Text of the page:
Can you even imagine? A mother gives birth to a baby boy and takes him home. She breastfeeds him, takes care of him, loves him. And then one day she learns that baby is not her own.
That’s exactly what happened to South Africa’s Sandy Dawkins and Megs Clinton Parker.
It was 23 years ago when the error occurred. Sandy and Megs both gave birth at the Nigel Hospital. They were the only women who had babies that day. And somehow, accidentally, the babies were given to the wrong mother.
Robyn went home with Sandy – a poor, single mother “struggling to make ends meet”. Gavin went home with Megs, who lived a wealthier, more secure lifestyle.
The mistake wasn’t realised until the boys were 18 months old and a paternity test showed Gavin wasn’t Megs’ son.
At that point, the mothers could have swapped their sons. But they didn’t.
Last night the story of Sandy, Megs, Robyn and Gavin featured on Channel 9′s 60 Minutes. Journalists Peter Overton told the story of the impossible decision Sandy and Megs were forced to make. Do you take the child you love or the one your gave birth to?
PETER OVERTON: So, the mothers were confronted by the impossible choice between the little boys they loved, or the babies they had given birth to. They decided not to swap the boys back – a heartbreaking decision that troubles them to this day.
PETER OVERTON: Should you have swapped the boys back, as you look back?
SANDY: In retrospect, yes. Because in time to avoid them getting hurt – in time to avoid a lot of people getting hurt. We’ve actually – I personally feel we’ve done a lot more damage.
PETER OVERTON: It would have been easier to say Megs, here’s Robyn.
PETER OVERTON: I’ll take Gavin.
SANDY: The heartbreak would have been unbelievable, but I think there would have been a lot less damage done.
The damage Sandy is referring to is everything that happened since. After the mistake was first discovered, the mothers decided to hold onto the sons they took home from the hospital. Everything seemed to work. The boys spent time together like brothers. Megs and Sandy took to each other like “sisters in arms”.
But as the time went by, and the reality of what could have been for each of the families began to take effect.
PETER OVERTON: But by the time Robyn was 15, when I first met him, the grim realities of his meagre life with Sandy were hitting home.
ROBYN: It is difficult. If I’ve ever wanted anything, I’ve had to work towards it. I’ve never just had it come towards me. I’m not saying I’ve never had anything. What I’m saying was, I’ve – Gavin gets things easy.
PETER OVERTON: The year was 2004. Gavin, living Robyn’s life, was very comfortable with his lot. Would you ever want to go and live with Sandy?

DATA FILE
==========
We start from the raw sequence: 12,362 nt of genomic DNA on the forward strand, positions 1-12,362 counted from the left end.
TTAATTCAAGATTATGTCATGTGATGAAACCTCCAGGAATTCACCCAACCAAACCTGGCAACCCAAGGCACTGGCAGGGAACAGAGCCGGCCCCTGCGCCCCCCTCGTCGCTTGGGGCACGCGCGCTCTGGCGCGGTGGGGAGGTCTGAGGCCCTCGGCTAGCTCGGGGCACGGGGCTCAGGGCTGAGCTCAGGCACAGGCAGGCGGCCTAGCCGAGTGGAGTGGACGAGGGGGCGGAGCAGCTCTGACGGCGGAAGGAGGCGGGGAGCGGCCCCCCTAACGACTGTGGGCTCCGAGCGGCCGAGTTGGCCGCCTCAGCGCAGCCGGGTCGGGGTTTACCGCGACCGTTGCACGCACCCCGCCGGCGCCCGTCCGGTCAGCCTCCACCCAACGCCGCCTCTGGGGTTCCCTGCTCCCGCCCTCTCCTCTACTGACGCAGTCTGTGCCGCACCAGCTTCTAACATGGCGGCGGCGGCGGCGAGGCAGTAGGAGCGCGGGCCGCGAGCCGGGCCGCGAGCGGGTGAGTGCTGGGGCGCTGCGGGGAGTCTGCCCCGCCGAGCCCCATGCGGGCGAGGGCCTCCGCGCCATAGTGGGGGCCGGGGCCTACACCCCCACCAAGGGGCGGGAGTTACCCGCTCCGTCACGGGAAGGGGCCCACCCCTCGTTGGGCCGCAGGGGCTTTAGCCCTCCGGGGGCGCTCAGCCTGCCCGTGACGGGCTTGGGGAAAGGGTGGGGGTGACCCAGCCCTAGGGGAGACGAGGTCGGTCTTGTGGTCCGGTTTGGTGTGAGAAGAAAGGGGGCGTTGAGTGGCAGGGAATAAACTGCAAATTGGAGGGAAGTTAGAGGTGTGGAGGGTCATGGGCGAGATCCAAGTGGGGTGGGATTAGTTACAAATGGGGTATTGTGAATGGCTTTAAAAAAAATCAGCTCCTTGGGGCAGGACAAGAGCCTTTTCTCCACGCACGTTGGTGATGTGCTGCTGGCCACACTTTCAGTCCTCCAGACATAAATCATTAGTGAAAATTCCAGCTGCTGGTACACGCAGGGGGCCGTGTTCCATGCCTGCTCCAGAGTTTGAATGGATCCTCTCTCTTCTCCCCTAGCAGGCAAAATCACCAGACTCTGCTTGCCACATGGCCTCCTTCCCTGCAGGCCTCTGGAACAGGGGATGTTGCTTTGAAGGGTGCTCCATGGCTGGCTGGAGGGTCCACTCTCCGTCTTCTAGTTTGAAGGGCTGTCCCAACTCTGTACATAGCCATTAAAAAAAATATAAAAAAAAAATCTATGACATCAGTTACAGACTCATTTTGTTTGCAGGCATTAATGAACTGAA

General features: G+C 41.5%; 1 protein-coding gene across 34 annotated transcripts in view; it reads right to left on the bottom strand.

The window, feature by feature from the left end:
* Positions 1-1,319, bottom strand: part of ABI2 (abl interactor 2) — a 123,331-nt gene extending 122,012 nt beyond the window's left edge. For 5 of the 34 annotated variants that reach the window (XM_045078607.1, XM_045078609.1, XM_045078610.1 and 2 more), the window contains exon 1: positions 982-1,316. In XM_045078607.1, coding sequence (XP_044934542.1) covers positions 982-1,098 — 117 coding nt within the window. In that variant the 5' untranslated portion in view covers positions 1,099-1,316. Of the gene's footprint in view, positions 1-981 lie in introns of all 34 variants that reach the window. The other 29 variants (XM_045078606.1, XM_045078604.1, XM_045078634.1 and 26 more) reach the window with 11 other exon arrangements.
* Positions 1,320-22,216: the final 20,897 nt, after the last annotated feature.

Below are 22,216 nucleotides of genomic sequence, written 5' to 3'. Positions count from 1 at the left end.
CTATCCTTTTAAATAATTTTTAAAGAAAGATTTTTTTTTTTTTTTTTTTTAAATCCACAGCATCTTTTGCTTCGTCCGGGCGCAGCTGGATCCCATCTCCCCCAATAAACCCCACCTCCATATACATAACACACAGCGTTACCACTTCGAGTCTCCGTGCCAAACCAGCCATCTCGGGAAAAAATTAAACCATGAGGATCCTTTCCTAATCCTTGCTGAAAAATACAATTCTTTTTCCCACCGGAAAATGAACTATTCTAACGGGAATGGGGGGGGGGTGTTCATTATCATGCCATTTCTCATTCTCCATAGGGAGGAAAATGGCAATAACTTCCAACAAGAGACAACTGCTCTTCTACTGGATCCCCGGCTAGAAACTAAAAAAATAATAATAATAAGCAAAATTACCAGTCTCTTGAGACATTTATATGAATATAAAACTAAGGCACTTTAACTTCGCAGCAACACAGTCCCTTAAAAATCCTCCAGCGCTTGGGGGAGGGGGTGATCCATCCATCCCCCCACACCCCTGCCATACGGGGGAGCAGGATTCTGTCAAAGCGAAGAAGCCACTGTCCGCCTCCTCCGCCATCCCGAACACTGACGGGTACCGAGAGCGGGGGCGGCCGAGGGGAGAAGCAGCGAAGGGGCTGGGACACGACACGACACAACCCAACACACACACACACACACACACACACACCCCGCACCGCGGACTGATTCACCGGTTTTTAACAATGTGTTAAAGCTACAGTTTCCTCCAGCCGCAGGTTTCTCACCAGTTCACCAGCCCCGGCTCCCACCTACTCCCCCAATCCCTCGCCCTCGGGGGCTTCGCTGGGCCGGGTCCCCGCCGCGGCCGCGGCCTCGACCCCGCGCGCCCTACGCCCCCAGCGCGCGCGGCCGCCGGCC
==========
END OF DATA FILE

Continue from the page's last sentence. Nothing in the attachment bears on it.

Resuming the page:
GAVIN: Not really. I’m happy down here.
PETER OVERTON: You are happy with the life you accidentally were given?
PETER OVERTON: Do you feel sorry for Robyn?
GAVIN: Not really.
PETER OVERTON: But Megs felt her biological son was becoming a lost boy – failing hopelessly at school, isolated from his peers, needing to be rescued from his life of disadvantage. So you do see the day that you will get your son back?
MEGS: I have to see that day, for that day is not there, then – it has to be there. It’s not negotiable.
PETER OVERTON: You really do miss your boy, don’t you?
MEGS: I do.
PETER OVERTON: And so, at the age of 15, encouraged by Megs, Robyn made the life-changing decision – moving across the country to live with Megs and Gavin.
ROBYN: I mean, I love Sandy, I mean she’s my mum for 15 years. And sort of leaving your mum after 15 years is like, not the easiest thing or decision you are going to make.
PETER OVERTON: She’s been left with nothing.
ROBYN: Yes, got no son.
Today, Sandy has no contact with either of her sons. Robyn and Megs’ relationship has been turbulent at times, but they reconnected recently after Robyn had his own baby.
So should they have swapped? In hindsight, Sandy says yes. But Megs says no.
PETER OVERTON: Should you have swapped the boys back?
MEGS: No. I got – I still think I got the best of both worlds, even with all the drama.
PETER OVERTON: So you still regard yourself as a winner?
MEGS: I don’t think anyone wins.
SANDY: Nobody’s won anything at the end of the day. It’s – we both sitting with absolute chaos on our hands. It’s something that – it’s irreparable. You can never fix it up.
It’s an impossible decision. Do you keep with the baby you know, the one you’ve raised. Or do you take back the baby you should have had all along?
When a similar thing happened in the Czech Republic in 2007, the parents of two baby girls did decide to switch their children. Nikola and Veronika were born at the same hospital in December 2006 and staff now think the switch was accidentally made because their mums had the same name - Jaroslava.
UK press reported:
Since finding out the truth three weeks ago, the couples feel they have no choice but to swap back. The agony is that after 10 months bonding no one can bear to part with the children they have raised as their own.
All four parents are spending as much time as possible together with the girls. On this, their sixth meeting, the children are already at ease with one another, while the parents – respectful of one another’s raw feelings – are still treading on eggshells.
“It is impossible to tell you how it feels,” says 29-year-old Libor Broza, cradling Nikola who he has brought up for almost a year, in his arms. “It is so terrible that I wouldn’t wish it even on my worst enemy.”
What would you do?